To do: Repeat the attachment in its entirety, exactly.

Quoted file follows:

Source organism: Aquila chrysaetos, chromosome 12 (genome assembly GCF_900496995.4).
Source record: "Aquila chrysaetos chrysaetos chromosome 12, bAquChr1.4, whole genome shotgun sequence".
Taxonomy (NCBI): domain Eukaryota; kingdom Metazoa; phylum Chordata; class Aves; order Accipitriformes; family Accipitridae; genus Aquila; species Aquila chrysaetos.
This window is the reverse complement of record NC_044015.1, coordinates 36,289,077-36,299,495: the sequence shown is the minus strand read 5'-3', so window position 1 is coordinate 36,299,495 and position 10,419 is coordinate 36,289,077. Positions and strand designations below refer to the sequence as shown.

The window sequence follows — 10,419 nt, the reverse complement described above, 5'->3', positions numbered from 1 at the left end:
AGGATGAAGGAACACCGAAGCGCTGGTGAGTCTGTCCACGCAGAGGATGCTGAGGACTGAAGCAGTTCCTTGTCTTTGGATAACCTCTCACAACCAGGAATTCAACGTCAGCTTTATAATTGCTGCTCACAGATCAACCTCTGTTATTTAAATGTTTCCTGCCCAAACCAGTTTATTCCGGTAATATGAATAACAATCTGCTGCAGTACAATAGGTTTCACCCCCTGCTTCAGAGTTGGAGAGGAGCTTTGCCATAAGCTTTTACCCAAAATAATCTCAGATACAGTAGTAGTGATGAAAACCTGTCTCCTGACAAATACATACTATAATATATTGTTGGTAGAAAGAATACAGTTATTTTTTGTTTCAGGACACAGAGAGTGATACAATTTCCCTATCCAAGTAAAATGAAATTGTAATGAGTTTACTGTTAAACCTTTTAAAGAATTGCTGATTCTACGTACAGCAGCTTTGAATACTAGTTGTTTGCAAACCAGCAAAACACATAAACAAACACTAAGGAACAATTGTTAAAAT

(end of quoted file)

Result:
Source organism: Aquila chrysaetos, chromosome 12 (genome assembly GCF_900496995.4).
Source record: "Aquila chrysaetos chrysaetos chromosome 12, bAquChr1.4, whole genome shotgun sequence".
Taxonomy (NCBI): domain Eukaryota; kingdom Metazoa; phylum Chordata; class Aves; order Accipitriformes; family Accipitridae; genus Aquila; species Aquila chrysaetos.
This window is the reverse complement of record NC_044015.1, coordinates 36,289,077-36,299,495: the sequence shown is the minus strand read 5'-3', so window position 1 is coordinate 36,299,495 and position 10,419 is coordinate 36,289,077. Positions and strand designations below refer to the sequence as shown.

The window sequence follows — 10,419 nt, the reverse complement described above, 5'->3', positions numbered from 1 at the left end:
AGGATGAAGGAACACCGAAGCGCTGGTGAGTCTGTCCACGCAGAGGATGCTGAGGACTGAAGCAGTTCCTTGTCTTTGGATAACCTCTCACAACCAGGAATTCAACGTCAGCTTTATAATTGCTGCTCACAGATCAACCTCTGTTATTTAAATGTTTCCTGCCCAAACCAGTTTATTCCGGTAATATGAATAACAATCTGCTGCAGTACAATAGGTTTCACCCCCTGCTTCAGAGTTGGAGAGGAGCTTTGCCATAAGCTTTTACCCAAAATAATCTCAGATACAGTAGTAGTGATGAAAACCTGTCTCCTGACAAATACATACTATAATATATTGTTGGTAGAAAGAATACAGTTATTTTTTGTTTCAGGACACAGAGAGTGATACAATTTCCCTATCCAAGTAAAATGAAATTGTAATGAGTTTACTGTTAAACCTTTTAAAGAATTGCTGATTCTACGTACAGCAGCTTTGAATACTAGTTGTTTGCAAACCAGCAAAACACATAAACAAACACTAAGGAACAATTGTTAAAAT